Privatization is always the answer.

Not always, but often.
 
mentalfloss
#30
Mayor asks McGuinty for $650-million to help fund Sheppard subway expansion

A mayor who rode to city hall on twin promises to introduce more disciplined spending and build a new subway line has turned to Queen’s Park for $650-million to help bankroll the project.

In a meeting with Ontario Premier Dalton McGuinty on Wednesday, Toronto Mayor Rob Ford asked for the provincial funding to kick-start the expansion of the Sheppard subway. He also sought additional money for daycare spaces and the go-ahead to sell 900 social-housing units.

The subway request is a reversal for Mr. Ford. He agreed with the Ontario government in the spring that the city would pay for the $4.2-billion extension of the Sheppard line east into Scarborough with money from the private sector while provincial taxpayers would underwrite the $8.2-billion cross-city light-rail line under Eglinton Avenue.

The visit may also signal a shift in the balance of power between the mayor, elected last year with a substantial majority, and a premier facing an election in seven weeks.

The subway expansion is a flagship project for Mr. Ford, one he campaigned on during last year’s municipal election.

“I’m looking for all the money we can find,” he told reporters. “I’m looking for federal, provincial, private-sector money.”

The mayor suggested that Ontario’s governing Liberals could lose support from voters in Scarborough in the coming provincial election if they do not help fund the subway project. Municipal voters, he noted, overwhelmingly supported his platform.

Mr. McGuinty gave the green light last March to the mayor’s plan to completely bury the Eglinton LRT line and build the subway extension, helping him fulfill his pledge to kill Transit City.

“I campaigned on the Sheppard subway,” Mr. Ford said. “He knows that. I know that.”

But much has changed since the right-leaning Mr. Ford swept to victory on a promise to stop the “gravy train.” In recent weeks, the once unassailable mayor has come under enormous criticism over a core service review suggesting deep cuts to city services in order to erase a $774-million deficit.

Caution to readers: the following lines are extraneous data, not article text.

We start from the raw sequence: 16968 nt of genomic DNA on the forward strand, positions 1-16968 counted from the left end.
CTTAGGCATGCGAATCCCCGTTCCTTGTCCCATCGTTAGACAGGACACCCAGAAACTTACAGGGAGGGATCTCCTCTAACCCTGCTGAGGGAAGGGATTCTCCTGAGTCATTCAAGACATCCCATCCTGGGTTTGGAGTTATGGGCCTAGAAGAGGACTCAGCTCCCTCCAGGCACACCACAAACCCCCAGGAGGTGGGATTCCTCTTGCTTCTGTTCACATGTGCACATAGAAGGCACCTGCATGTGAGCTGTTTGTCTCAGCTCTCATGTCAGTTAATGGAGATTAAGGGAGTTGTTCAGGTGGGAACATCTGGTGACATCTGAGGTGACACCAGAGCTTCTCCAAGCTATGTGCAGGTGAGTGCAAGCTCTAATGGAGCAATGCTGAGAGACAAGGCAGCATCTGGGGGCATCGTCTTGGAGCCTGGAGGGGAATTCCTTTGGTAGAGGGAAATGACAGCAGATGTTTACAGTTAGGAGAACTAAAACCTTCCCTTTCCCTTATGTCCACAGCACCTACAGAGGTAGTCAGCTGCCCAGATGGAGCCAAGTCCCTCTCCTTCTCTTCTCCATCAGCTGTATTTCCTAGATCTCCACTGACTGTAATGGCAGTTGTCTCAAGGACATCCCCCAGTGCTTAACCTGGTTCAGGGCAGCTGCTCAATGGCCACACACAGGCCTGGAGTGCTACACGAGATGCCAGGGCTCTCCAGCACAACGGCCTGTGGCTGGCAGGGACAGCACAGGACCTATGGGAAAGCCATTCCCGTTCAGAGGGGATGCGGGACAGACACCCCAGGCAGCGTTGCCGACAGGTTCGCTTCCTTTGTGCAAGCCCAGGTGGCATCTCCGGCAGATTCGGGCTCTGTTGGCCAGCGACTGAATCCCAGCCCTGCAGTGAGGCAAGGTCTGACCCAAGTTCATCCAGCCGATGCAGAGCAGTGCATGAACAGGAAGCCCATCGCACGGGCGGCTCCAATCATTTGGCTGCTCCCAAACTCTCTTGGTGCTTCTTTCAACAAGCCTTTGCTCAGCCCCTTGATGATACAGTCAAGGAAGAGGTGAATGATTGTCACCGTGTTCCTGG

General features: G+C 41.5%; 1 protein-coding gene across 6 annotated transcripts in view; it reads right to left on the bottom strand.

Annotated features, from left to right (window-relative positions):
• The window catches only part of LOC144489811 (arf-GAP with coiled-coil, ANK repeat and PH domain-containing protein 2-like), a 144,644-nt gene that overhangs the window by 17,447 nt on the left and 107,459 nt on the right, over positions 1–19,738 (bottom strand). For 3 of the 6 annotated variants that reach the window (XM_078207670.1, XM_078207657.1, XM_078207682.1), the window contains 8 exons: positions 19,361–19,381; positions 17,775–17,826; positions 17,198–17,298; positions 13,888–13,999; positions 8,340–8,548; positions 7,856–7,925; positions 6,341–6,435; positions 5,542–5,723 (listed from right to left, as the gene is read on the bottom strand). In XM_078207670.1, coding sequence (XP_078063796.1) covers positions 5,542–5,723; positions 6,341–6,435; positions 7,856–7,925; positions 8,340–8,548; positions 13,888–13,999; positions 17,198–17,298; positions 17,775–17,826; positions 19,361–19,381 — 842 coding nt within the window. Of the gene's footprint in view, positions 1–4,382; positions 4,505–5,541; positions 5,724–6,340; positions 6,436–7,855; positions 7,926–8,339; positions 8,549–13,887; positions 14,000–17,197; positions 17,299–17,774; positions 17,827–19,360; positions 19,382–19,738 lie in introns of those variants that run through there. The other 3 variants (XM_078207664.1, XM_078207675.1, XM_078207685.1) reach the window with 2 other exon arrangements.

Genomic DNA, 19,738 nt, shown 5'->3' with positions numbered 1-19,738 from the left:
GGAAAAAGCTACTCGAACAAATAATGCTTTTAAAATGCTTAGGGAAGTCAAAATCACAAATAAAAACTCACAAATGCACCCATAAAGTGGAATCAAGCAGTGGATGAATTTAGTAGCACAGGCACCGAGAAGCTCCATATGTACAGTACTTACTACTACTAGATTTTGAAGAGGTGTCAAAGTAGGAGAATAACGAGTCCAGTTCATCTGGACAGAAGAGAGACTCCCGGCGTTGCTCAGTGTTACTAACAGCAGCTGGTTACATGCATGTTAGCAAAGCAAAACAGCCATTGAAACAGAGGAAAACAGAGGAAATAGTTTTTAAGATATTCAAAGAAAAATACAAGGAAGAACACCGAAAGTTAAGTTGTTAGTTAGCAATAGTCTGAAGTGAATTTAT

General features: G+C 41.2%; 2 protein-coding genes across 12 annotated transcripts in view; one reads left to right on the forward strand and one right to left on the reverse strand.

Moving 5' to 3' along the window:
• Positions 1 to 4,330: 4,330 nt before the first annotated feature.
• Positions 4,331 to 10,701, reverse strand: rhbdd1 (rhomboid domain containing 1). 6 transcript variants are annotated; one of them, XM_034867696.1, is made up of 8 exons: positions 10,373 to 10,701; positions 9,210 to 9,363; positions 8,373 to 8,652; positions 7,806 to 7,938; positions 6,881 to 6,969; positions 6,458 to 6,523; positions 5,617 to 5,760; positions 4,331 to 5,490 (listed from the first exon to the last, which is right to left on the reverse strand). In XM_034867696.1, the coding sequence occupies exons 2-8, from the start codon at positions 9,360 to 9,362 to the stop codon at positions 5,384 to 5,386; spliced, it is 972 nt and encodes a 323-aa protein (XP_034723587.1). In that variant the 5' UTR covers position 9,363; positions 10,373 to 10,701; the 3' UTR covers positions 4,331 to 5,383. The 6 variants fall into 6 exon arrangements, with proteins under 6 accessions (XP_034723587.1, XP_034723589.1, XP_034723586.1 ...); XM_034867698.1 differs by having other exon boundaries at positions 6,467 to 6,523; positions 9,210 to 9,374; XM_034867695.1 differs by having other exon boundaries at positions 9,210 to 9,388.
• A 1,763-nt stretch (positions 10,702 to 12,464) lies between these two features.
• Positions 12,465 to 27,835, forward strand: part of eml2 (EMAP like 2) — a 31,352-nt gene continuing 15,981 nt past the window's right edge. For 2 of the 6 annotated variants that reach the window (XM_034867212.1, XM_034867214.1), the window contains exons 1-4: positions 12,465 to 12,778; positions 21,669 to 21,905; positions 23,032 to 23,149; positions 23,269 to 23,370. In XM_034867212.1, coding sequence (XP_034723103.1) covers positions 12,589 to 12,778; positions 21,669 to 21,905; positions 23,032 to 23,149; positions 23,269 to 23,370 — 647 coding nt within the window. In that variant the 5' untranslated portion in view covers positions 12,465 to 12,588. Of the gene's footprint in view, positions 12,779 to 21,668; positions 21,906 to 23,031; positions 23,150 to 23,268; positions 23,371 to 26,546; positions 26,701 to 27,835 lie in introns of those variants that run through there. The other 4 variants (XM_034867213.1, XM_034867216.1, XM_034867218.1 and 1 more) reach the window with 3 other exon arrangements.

At the same time, the fortunes of the Liberals appear to be improving. While they are still lagging behind the Progressive Conservatives, the gap is narrowing, according to a new Nanos Research poll.

Mr. McGuinty did not promise to pony up any money for the city during the meeting. But he did pledge to work together with Mr. Ford to encourage Ottawa to advance $333-million in federal grants sooner. The Premier’s conciliatory tone, observers say, could make it difficult for Mr. Ford to campaign against him.

The mayor threatened earlier this year to unleash “Ford Nation” and make sure the Liberals do not win a third term on Oct. 6 if they did not agree to his request for $150-million in funding.

Mr. McGuinty told reporters in a separate media scrum that he did not ask Mr. Ford whether he still plans to campaign against him.

“We didn’t get into that,” Mr. McGuinty said. “We had a cordial, civil, productive meeting. “My responsibility as Premier is to find some common ground. I’m called upon to work with all kinds of representatives and my heavy responsibility is to find ways to advance the greater public interest.”

For his part, Mr. Ford said he isn’t asking the province for new money for the subway. Under the old Transit City plan, Ottawa and Ontario had agreed to fund an LRT line along Sheppard Avenue. But Ottawa made its $333-million in grants conditional on the money being spent by 2014.

Mr. Ford is worried that the city will lose the federal funding if the province does not come through with its Transit City funding. The province has now re-allocated its $650-million share of the funding to the Eglinton LRT.

Mr. McGuinty said he will give some thought to Mr. Ford’s request, but he said he has a “slightly different take” on the $650-million. The province could make up to $650-million available but only once costs are determined on the Eglinton LRT.

“And it’s pretty hard to make that determination at this point in time,” he said.

Mr. Ford said he plans to meet with opposition leaders and make the same request of them. But the Progressive Conservatives appear non-committal and the New Democrats would outright reject the request for subway money.

Progressive Conservative MPP Elizabeth Witmer declined to comment on the subway project but said her party has pledged to spend $35-billion on infrastructure in the province, including public transit and roads.

New Democratic MPP Michael Prue said his party would not make any funds available for the project.
“He said that the private sector would build and we hold him to his word,” Mr. Prue said.

Mayor asks McGuinty for $650-million to help fund Sheppard subway expansion - The Globe and Mail